Defensive Riding: Bike riding is statistically a very safe activity – but you are vulnerable! Taking an active safety approach is the first ‘line of defence’ in maximising your own security on the road:
- against physical hazards – potholes, rubbish, glass, roadworks, poor road or bikeway design etc and…
- the dangerous driving of others.
Why an ‘active’ approach? Because safe bicycle use starts with the rider! We are responsible for the interactions we undertake with other road users. We really do need to look out for our own safety all the time! We recommend that all new commuting cyclists in particular:
- know the Road Rules – especially the new Cycling Laws.
- become familiar with ‘Cycle Instead: A Guide for New & Rusty Riders’
- try to do one of MAC/BicycleSA’s ‘Be Safe, Be Seen’ cycling safety courses or undertake similar ‘safe cycling’ training
- ride with a ‘commuting buddy’ to help learn your route.
The reality is that – unlike motorists – bicycle users are not enclosed in a tin box providing some collision protection. Bicycle users are quite vulnerable to the careless behaviour of other road users. Police can’t be everywhere all of the time to monitor such behaviour. So ride alert & ride defensively!
Defensive Riding is… Very much about taking as much personal responsibility as you can for your own safety & for the safety of others. Bicycle use is very ‘public’ – everyone can see what you are doing & the decisions you are making. An active approach to bicycle safety is a great opportunity to ‘model’ the responsible behaviour we want to see in others:
- know & observe the road rules – both the general ones and those that apply to bicycle use
ring your bell when approaching & passing others, especially when approaching & passing pedestrians on the bike path!
- look around & stay alert at all time – a mirror is strongly recommended!
- stay visible in left & right turn situations – position yourself ahead of waiting traffic or take the footpath if necessary when approaching difficult turning situations.
- be conscious of your position on the road, particularly around heavy vehicles & trucks
- be considerate & responsible on the footpath – if you are on your bike, the law makes it clear that you are responsible for the safety of the pedestrians around you. Maintain bikeway etiquette, be considerate & know the rules for approaching & passing pedestrians.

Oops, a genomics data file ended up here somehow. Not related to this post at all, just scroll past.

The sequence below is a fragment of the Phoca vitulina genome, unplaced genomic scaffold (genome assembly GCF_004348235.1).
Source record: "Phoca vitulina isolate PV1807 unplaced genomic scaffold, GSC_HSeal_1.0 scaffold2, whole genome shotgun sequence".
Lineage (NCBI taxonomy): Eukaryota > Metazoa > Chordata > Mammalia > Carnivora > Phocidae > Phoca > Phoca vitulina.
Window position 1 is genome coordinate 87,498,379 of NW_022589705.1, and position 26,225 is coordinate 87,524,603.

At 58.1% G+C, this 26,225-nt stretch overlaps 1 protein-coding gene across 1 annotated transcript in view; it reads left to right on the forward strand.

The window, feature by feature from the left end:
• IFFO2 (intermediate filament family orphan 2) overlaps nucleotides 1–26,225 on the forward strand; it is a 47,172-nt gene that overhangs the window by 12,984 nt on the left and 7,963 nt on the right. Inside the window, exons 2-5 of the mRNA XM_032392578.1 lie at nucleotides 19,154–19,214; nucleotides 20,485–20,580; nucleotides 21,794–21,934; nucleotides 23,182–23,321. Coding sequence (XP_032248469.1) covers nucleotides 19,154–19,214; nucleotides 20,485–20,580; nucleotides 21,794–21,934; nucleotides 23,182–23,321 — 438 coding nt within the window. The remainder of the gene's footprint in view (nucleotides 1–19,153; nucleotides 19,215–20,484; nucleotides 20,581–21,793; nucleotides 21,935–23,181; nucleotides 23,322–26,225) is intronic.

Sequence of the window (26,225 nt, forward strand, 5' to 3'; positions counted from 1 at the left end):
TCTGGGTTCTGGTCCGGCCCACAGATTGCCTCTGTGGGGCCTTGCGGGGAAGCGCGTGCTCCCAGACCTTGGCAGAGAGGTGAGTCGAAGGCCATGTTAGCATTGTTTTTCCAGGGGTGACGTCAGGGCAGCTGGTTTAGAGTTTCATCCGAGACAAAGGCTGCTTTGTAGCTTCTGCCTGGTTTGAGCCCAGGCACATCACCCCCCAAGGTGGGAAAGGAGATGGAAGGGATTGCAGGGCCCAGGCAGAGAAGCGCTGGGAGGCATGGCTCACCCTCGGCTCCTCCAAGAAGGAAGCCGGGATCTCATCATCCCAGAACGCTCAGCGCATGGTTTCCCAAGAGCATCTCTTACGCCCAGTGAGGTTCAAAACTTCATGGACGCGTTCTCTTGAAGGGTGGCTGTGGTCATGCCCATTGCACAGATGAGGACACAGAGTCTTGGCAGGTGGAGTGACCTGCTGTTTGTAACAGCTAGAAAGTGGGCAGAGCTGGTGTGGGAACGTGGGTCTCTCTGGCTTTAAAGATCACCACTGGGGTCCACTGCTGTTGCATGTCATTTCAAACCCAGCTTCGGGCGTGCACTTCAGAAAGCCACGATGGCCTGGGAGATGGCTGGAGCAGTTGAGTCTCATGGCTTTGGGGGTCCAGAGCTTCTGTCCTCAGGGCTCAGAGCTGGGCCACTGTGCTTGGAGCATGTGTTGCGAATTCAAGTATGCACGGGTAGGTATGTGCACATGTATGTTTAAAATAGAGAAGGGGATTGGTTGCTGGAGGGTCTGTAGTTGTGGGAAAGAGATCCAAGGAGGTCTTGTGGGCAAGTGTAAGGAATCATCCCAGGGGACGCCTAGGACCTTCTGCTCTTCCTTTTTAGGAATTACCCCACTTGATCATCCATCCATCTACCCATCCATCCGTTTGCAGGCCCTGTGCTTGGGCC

- use a Greenway or bike path if you are not confident on the road and if one is available
- don’t ignore red lights or stop signs
- use your lights day & night. The law requires you to use bright red & white lights at night & you are encouraged to wear brightly coloured & reflective clothing too. However about 60% of car/bike collisions occur from the front (the classic ‘turning across’ collision) and during daylight hours! So we encourage your use of a bright flashing white light at the front of your bike during daylight hours too!
The New Footpath Cycling Rules… “Cyclists of all ages are allowed to ride on footpaths. Footpaths provide a safe and sometimes more direct alternative for cyclists. When riding on a footpath or shared path, a cyclist must:
- Keep to the left unless it is impracticable to do so
- Give way to any pedestrian on the footpath or shared path
- Give a warning (by bell, horn or other means) to pedestrians or others using the footpath, if it is necessary to avert danger.
It is still an offence for a cyclist to ride where a sign prohibits bicycle riding on footpaths which are considered unsuitable for shared use.”
The PortBUG suggests… There are a number of very good reasons why we might take advantage of SA’s footpath riding laws. However we suggest only riding on the footpath when you feel it may enhance your own safety. This will always be a subjective decision based on judgement and past experience – as it indeed should be! We are just suggesting that you always balance your right to use the footpath with consideration for other users. Remember – you can also walk you bike those last few metres to the coffee shop, or get off and walk your bike if the footpath is narrow or congested.